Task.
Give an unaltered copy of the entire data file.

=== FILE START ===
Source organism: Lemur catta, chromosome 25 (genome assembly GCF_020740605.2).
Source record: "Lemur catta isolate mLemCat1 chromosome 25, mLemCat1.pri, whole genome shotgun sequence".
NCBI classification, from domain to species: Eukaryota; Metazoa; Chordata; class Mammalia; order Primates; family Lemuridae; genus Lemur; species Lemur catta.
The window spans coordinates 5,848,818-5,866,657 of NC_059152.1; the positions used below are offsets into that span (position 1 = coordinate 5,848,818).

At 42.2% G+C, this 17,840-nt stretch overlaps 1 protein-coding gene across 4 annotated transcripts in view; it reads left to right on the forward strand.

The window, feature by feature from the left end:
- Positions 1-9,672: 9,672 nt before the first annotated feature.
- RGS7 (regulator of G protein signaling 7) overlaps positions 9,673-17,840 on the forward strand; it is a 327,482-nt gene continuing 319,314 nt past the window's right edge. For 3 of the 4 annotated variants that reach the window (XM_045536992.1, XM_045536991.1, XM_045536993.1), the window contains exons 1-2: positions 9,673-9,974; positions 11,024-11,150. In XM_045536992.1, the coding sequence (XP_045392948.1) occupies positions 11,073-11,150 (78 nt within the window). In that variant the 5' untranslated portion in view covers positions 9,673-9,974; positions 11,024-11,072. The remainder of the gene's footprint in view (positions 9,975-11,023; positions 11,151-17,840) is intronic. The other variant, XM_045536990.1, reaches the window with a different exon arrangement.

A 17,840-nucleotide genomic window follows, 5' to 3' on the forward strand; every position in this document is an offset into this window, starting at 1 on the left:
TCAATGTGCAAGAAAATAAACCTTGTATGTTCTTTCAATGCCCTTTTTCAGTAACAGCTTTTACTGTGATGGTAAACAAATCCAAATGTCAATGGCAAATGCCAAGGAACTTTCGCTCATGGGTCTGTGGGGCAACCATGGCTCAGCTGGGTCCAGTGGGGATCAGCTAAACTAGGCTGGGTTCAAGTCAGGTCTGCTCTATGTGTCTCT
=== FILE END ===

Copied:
Source organism: Lemur catta, chromosome 25 (genome assembly GCF_020740605.2).
Source record: "Lemur catta isolate mLemCat1 chromosome 25, mLemCat1.pri, whole genome shotgun sequence".
NCBI classification, from domain to species: Eukaryota; Metazoa; Chordata; class Mammalia; order Primates; family Lemuridae; genus Lemur; species Lemur catta.
The window spans coordinates 5,848,818-5,866,657 of NC_059152.1; the positions used below are offsets into that span (position 1 = coordinate 5,848,818).

At 42.2% G+C, this 17,840-nt stretch overlaps 1 protein-coding gene across 4 annotated transcripts in view; it reads left to right on the forward strand.

The window, feature by feature from the left end:
- Positions 1-9,672: 9,672 nt before the first annotated feature.
- RGS7 (regulator of G protein signaling 7) overlaps positions 9,673-17,840 on the forward strand; it is a 327,482-nt gene continuing 319,314 nt past the window's right edge. For 3 of the 4 annotated variants that reach the window (XM_045536992.1, XM_045536991.1, XM_045536993.1), the window contains exons 1-2: positions 9,673-9,974; positions 11,024-11,150. In XM_045536992.1, the coding sequence (XP_045392948.1) occupies positions 11,073-11,150 (78 nt within the window). In that variant the 5' untranslated portion in view covers positions 9,673-9,974; positions 11,024-11,072. The remainder of the gene's footprint in view (positions 9,975-11,023; positions 11,151-17,840) is intronic. The other variant, XM_045536990.1, reaches the window with a different exon arrangement.

A 17,840-nucleotide genomic window follows, 5' to 3' on the forward strand; every position in this document is an offset into this window, starting at 1 on the left:
TCAATGTGCAAGAAAATAAACCTTGTATGTTCTTTCAATGCCCTTTTTCAGTAACAGCTTTTACTGTGATGGTAAACAAATCCAAATGTCAATGGCAAATGCCAAGGAACTTTCGCTCATGGGTCTGTGGGGCAACCATGGCTCAGCTGGGTCCAGTGGGGATCAGCTAAACTAGGCTGGGTTCAAGTCAGGTCTGCTCTATGTGTCTCT